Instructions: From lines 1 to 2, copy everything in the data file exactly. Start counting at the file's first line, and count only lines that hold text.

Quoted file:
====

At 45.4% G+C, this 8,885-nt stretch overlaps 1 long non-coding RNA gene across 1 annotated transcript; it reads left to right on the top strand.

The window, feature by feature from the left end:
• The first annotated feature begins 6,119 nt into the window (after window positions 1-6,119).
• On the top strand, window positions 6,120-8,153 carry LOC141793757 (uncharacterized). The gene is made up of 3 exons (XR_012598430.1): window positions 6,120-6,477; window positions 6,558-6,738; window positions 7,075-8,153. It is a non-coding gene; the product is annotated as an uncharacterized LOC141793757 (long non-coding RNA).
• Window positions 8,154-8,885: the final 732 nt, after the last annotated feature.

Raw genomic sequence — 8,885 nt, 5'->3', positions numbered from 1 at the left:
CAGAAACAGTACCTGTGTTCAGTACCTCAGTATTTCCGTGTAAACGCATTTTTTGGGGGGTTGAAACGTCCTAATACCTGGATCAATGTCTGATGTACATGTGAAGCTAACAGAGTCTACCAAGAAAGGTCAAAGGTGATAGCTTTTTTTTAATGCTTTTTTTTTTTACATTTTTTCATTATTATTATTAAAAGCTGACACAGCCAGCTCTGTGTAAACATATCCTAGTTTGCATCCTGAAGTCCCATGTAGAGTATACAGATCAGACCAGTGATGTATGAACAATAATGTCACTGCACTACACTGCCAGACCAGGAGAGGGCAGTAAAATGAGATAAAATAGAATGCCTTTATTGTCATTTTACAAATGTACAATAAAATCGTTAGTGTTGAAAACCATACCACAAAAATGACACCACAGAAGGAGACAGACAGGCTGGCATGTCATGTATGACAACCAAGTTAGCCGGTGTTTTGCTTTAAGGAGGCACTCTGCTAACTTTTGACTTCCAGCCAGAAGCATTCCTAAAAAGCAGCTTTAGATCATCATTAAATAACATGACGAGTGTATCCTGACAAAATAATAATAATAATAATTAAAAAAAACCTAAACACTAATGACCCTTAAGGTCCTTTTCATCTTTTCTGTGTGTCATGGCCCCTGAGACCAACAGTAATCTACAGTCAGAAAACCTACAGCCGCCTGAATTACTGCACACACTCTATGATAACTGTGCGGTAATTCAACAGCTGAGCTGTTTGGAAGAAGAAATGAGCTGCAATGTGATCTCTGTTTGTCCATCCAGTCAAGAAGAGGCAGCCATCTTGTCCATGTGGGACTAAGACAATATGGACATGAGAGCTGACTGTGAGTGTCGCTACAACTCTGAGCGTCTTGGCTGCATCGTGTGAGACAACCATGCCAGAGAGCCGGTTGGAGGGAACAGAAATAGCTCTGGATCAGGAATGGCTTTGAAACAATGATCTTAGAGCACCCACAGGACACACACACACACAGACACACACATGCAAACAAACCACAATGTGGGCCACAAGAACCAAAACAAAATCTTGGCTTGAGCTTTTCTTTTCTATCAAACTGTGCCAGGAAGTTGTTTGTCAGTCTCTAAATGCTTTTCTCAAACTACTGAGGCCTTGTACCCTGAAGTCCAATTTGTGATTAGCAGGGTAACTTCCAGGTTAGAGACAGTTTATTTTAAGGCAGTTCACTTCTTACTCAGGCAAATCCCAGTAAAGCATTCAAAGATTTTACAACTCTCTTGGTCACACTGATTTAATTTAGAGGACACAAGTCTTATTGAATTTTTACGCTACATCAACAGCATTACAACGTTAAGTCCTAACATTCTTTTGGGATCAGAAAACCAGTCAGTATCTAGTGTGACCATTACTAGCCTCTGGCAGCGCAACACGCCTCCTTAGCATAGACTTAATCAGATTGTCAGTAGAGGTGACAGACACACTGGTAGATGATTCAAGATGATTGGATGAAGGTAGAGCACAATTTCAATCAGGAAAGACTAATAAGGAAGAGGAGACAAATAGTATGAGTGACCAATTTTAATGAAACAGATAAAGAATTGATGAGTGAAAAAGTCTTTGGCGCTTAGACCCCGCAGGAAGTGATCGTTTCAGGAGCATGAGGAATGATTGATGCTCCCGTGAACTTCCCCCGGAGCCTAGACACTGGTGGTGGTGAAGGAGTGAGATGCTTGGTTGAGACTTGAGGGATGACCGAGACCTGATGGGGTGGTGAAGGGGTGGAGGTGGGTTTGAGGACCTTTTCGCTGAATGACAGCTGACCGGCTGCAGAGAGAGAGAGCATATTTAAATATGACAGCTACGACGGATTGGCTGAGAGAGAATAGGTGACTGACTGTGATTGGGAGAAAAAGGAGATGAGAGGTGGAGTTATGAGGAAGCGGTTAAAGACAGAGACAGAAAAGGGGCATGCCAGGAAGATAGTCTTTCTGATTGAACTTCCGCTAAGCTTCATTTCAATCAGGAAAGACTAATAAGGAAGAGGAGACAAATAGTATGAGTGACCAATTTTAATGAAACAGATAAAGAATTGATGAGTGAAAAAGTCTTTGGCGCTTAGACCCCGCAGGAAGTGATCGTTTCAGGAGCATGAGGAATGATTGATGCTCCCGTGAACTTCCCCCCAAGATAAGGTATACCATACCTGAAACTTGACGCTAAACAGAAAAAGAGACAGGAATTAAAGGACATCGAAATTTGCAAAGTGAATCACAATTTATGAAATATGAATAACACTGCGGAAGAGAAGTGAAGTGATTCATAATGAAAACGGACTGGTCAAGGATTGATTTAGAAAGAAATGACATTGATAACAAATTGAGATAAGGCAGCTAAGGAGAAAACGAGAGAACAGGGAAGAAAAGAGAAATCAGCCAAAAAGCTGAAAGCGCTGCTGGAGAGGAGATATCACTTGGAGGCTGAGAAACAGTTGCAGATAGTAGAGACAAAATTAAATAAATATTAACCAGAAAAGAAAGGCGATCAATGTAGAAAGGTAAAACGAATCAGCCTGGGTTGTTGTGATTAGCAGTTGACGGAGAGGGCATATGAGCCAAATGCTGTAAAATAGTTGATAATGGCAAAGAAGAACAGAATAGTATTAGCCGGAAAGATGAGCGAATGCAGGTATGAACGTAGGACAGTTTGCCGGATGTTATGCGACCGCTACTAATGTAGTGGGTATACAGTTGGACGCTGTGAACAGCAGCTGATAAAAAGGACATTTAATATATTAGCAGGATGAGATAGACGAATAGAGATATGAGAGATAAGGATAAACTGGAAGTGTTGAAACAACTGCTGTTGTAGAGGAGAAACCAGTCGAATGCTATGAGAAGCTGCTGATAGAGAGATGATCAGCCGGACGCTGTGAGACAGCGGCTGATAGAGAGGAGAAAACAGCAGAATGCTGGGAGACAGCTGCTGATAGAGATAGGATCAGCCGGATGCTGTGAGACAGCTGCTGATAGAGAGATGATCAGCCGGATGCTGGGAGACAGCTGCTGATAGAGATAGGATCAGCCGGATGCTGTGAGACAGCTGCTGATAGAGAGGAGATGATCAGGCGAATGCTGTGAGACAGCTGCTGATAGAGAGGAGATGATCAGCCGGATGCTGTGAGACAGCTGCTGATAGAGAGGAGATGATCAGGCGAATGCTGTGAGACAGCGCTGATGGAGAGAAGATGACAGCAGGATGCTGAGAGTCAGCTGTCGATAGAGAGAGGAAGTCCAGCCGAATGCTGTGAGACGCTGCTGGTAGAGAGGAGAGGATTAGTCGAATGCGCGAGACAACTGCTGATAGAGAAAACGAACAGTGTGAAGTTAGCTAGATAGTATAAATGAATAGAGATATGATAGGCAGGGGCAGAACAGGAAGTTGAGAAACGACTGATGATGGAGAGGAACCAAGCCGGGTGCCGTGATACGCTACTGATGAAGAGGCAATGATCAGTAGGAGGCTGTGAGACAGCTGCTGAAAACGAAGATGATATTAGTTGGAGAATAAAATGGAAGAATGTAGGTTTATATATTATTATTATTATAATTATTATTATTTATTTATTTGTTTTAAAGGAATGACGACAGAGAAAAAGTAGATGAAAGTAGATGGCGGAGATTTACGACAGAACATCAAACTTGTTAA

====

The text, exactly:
At 45.4% G+C, this 8,885-nt stretch overlaps 1 long non-coding RNA gene across 1 annotated transcript; it reads left to right on the top strand.

The window, feature by feature from the left end: